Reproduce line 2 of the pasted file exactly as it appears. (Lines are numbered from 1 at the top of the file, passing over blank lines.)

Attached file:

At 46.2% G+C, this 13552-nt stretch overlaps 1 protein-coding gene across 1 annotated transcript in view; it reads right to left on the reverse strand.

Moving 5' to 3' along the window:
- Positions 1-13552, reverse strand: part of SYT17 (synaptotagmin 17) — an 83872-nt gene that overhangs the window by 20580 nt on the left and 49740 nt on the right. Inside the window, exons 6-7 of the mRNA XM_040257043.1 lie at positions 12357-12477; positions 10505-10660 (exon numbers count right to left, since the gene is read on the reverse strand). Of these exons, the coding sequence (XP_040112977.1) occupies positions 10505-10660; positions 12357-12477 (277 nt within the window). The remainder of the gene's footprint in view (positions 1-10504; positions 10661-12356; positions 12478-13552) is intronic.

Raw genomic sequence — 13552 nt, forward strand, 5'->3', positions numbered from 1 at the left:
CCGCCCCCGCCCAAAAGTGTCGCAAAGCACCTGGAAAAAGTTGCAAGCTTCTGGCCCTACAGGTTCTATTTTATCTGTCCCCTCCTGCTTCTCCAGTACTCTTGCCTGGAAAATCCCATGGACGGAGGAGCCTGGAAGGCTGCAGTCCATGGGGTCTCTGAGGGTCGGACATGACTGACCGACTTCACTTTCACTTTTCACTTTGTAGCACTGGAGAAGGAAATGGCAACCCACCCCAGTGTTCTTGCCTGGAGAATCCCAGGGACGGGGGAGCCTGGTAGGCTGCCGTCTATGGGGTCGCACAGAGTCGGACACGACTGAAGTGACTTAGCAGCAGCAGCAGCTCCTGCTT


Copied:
Moving 5' to 3' along the window: